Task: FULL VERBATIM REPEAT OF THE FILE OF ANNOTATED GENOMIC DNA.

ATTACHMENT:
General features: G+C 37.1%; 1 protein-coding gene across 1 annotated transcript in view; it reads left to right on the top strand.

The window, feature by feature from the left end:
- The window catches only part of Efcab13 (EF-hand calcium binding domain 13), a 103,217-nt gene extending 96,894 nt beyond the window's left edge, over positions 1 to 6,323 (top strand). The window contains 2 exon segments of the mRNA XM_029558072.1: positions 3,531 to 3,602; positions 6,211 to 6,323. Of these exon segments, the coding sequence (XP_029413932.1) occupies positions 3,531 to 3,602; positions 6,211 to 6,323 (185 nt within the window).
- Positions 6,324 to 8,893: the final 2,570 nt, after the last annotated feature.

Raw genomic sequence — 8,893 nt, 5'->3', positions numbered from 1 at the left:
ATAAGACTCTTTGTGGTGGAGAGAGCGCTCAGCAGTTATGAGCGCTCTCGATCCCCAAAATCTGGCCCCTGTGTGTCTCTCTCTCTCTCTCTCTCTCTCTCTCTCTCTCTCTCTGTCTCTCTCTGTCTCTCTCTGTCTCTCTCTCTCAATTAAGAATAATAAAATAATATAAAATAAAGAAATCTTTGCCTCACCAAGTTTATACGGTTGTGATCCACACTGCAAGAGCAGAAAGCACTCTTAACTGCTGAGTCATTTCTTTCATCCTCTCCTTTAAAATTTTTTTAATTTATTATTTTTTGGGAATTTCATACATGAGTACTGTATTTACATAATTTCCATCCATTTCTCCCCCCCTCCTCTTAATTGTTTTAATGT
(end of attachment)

General features: G+C 37.1%; 1 protein-coding gene across 1 annotated transcript in view; it reads left to right on the top strand.

The window, feature by feature from the left end:
- The window catches only part of Efcab13 (EF-hand calcium binding domain 13), a 103,217-nt gene extending 96,894 nt beyond the window's left edge, over positions 1 to 6,323 (top strand). The window contains 2 exon segments of the mRNA XM_029558072.1: positions 3,531 to 3,602; positions 6,211 to 6,323. Of these exon segments, the coding sequence (XP_029413932.1) occupies positions 3,531 to 3,602; positions 6,211 to 6,323 (185 nt within the window).
- Positions 6,324 to 8,893: the final 2,570 nt, after the last annotated feature.

Raw genomic sequence — 8,893 nt, 5'->3', positions numbered from 1 at the left:
ATAAGACTCTTTGTGGTGGAGAGAGCGCTCAGCAGTTATGAGCGCTCTCGATCCCCAAAATCTGGCCCCTGTGTGTCTCTCTCTCTCTCTCTCTCTCTCTCTCTCTCTCTCTCTGTCTCTCTCTGTCTCTCTCTGTCTCTCTCTCTCAATTAAGAATAATAAAATAATATAAAATAAAGAAATCTTTGCCTCACCAAGTTTATACGGTTGTGATCCACACTGCAAGAGCAGAAAGCACTCTTAACTGCTGAGTCATTTCTTTCATCCTCTCCTTTAAAATTTTTTTAATTTATTATTTTTTGGGAATTTCATACATGAGTACTGTATTTACATAATTTCCATCCATTTCTCCCCCCCTCCTCTTAATTGTTTTAATGT